Vesiculaphis rotunda Miyazaki    Apterae are broadly oval, pale green with extensive blackish brown to black sclerotisation of dorsum; BL. 1.2-1.4 mm. Living solitarily on undersides of leaves of Carex siderosticta in Japan.  Alatae and life cycle are unknown.

Vesiculaphis sikkimensis Mandal, Agarwala & Raychaudhuri    Apterae are brownish, BL 1.2-1.6 mm. Alatae have 15-17 rhinaria distributed along the length of ANT III. In inflorescences of Carexfilicosa” (error for filicina?) in Sikkim, India (Mandal et al. 1979). The life cycle is unknown. To judge from its description, this species clearly belongs in Carolinaia (Juncomyzus), and is closely related to C. scirpus.

Vesiculaphis theobaldi Takahashi  Plate 20g  (Fig.18c)   Apterae are variable in colour, yellowish green, pale to mid-green or brownish green to almost black (see ; BL 1.7-2.1 mm. . Alatae have secondary rhinaria distrubuted ANT III 20-35, IV 8-17, V 4-11. On undersides of leaves of Carex spp., visited by ants, mainly in shady and humid situations. Also recorded from Eriophorum vaginatum (BMNH collection, leg. R.N.B. Prior) and Scirpus maritimus (BMNH collection, leg. V.F. Eastop). Widely distributed in Europe, and eastward to west Siberia. Monoecious holocyclic on Carex, with alate males, but viviparous females may be found through the winter months in England (Wood-Baker 1957, 1958). 2n=36*, 38* (samples from UK anholocyclic(?) populations, and 40 (Netherlands, Gut 1976).

Viburnaphis Pashchenko

Aphidinae: Macrosiphini

A genus for one east Asian species related to Sappaphis.

Viburnaphis viburnicola (Sorin)    Apterae (fundatrices) are bluish green, dusted with wax powder; BL 2.3-2.7 mm. On young leaves of Viburnum spp. in spring, crumpling and discolouring leaves. In Japan and east Siberia (Pashchenko 1988c, as V. pseudosensoriata). Heteroecious holocyclic, migrating in the second generation to an unknown secondary host. Oviparae and alate males were collected on V. sielboldii in early December (original description, as Sappaphis).

Vietaphis Su, Jiang & Qiao

Aphidinae: Macrosiphini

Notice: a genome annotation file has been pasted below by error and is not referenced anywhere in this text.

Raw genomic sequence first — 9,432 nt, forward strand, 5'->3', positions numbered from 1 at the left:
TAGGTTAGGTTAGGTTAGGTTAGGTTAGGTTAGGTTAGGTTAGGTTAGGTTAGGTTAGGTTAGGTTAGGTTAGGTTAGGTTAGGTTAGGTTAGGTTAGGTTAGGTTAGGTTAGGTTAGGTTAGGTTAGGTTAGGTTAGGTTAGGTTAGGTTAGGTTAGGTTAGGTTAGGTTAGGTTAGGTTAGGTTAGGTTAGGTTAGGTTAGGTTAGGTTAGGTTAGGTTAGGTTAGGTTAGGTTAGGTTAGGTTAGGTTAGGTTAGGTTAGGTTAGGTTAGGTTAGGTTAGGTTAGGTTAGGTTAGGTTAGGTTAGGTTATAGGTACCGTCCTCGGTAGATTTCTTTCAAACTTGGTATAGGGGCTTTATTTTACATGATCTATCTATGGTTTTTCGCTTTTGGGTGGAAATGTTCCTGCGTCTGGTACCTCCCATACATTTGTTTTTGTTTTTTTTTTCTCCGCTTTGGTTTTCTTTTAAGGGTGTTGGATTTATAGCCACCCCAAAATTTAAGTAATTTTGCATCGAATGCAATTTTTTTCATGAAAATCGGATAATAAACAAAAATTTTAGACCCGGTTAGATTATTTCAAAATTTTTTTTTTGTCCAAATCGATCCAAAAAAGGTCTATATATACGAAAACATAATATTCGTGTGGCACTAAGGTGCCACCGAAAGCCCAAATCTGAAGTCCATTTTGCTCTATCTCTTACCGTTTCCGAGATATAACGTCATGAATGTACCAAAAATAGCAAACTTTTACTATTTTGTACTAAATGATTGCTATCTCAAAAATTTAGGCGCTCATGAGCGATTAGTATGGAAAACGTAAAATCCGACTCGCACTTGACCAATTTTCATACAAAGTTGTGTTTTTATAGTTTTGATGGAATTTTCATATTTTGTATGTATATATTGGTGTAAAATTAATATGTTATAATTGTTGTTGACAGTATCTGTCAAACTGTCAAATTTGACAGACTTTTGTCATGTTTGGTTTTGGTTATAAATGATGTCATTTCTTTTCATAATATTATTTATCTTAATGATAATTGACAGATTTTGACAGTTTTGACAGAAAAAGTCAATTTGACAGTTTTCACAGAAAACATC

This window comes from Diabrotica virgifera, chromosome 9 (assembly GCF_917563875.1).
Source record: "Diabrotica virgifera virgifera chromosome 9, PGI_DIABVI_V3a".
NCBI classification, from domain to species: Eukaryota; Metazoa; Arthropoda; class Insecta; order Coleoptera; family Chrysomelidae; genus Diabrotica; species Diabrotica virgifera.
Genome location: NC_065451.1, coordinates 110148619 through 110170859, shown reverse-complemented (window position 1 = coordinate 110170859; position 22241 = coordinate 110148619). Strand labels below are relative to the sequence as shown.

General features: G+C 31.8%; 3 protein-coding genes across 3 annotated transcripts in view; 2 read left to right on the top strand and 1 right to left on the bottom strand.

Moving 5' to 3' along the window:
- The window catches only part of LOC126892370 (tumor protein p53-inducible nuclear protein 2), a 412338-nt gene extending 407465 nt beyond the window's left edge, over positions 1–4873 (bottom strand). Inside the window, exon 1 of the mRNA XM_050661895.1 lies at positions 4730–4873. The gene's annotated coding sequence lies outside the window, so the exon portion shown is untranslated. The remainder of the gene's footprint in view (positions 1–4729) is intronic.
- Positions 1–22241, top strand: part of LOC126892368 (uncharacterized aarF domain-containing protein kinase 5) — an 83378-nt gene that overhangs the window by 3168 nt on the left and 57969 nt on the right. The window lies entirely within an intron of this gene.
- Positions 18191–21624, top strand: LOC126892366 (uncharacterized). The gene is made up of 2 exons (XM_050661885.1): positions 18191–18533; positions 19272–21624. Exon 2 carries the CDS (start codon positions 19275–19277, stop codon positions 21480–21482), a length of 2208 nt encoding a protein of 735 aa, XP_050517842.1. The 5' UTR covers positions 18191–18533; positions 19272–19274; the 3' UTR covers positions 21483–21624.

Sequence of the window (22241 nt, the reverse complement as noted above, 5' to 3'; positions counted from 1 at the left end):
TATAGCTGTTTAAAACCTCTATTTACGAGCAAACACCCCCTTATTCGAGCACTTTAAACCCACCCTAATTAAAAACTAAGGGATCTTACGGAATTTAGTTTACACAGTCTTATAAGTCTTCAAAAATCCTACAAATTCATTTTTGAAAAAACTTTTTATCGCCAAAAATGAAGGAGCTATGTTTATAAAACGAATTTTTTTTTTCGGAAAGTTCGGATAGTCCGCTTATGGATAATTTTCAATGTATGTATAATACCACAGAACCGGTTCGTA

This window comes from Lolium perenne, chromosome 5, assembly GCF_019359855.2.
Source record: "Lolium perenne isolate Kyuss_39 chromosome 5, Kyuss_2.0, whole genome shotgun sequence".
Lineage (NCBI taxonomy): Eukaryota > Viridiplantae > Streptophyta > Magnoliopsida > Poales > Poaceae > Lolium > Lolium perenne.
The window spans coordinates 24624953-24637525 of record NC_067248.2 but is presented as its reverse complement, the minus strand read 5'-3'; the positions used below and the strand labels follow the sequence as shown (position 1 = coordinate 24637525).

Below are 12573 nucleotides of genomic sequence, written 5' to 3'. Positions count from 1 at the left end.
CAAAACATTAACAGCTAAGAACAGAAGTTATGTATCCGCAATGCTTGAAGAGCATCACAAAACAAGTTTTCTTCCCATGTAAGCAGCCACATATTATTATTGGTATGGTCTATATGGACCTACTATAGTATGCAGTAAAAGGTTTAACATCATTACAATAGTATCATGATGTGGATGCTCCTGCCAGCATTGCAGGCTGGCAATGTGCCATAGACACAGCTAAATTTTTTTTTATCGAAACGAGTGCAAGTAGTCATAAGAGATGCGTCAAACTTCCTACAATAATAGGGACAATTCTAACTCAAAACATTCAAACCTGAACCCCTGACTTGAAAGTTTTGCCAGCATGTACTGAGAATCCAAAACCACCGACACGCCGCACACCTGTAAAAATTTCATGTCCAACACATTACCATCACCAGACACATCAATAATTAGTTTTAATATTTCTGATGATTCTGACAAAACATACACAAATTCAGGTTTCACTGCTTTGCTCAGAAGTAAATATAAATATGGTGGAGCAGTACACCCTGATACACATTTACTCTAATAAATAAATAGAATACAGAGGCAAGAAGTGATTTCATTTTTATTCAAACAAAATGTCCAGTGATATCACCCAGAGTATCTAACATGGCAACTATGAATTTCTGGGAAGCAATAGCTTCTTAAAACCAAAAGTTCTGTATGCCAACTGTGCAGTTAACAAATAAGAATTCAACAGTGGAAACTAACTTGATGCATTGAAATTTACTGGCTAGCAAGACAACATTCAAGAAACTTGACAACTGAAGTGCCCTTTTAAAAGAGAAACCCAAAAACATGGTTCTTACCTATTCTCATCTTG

A genus for one fern-feeding species in China, possibly related to Macromyzella but with low antennal tubercles, a non-spiculose head and siphunculi without subapical reticulation.

Vietaphis aliquanti Su, Jiang & Qiao   Apterae yellowish green with dark antennal segments III-VI, pale legs and pale, dark-tipped siphunculi; BL 1.2-1.4 mm. On Plagiogyria japonica, forming loose colonies on undersides of fronds, in Guizhou province, China (Su et al. 2014). Alatae (with secondary rhinaria distributed ANT III 33-37, IV 13, V 2-6) were collected in June. Life cycle is unknown.

Viteus Shimer  see  Daktulosphaira Shimer

Volutaphis Börner

Aphidinae: Macrosiphini

Four western palaearctic species associated with Silene, closely related to Aphidura but without mesosternal tubercles, and apterae of three of the species have secondary rhinaria on the distal part of ANT III, or III and IV. Kadyrbekov (2007) provided a key to the apterae of all four species.

Volutaphis alpinae Prior    Apterae are pale yellow green powdered with white wax; BL 1.9-3.0 mm. On Silene alpina, distorting and discolouring apical parts of plant. In Austria. Monoecious holocyclic, with apterous males (original description).

Volutaphis centaureae (Börner)    Apterae are pale green; BL c.1.7-1.8 mm. Described originally from Centaurea, but the true hosts are Caryophyllaceae (Lychnis, Silene, Viscaria), where it feeds on lower and rosette leaves which are turned upwards and discoloured. In Europe (France, Germany, Sweden, Austria, Czech Republic, Ukraine, east Kazakhstan).

Volutaphis karatavica Kadyrbekov    Apterae are yellowish green, with reddish eyes; BL 2.1-2.3 mm. Described from flowers and flower stalks of a plant identified as ?Barbarea arcuata, but probably this was mislabelled (Kadyrbekov 2007), with the true host being a species of Silene (Kadyrbekov 2014f). In southern Kazakhstan (west Tien Shan).

Volutaphis schusteri (Börner)  Plate 11h   Apterae are yellowish to yellow-green; BL 1.7-2.4 mm. On Silene spp. (latifolia, multiflora), causing yellowing of leaf veins. Widely distributed in continental Europe, and in Turkey, south-west Siberia and Kazakhstan. Monoecious holocyclic, but the male is apparently undescribed (Hille Ris Lambers 1947a, as Silenobium).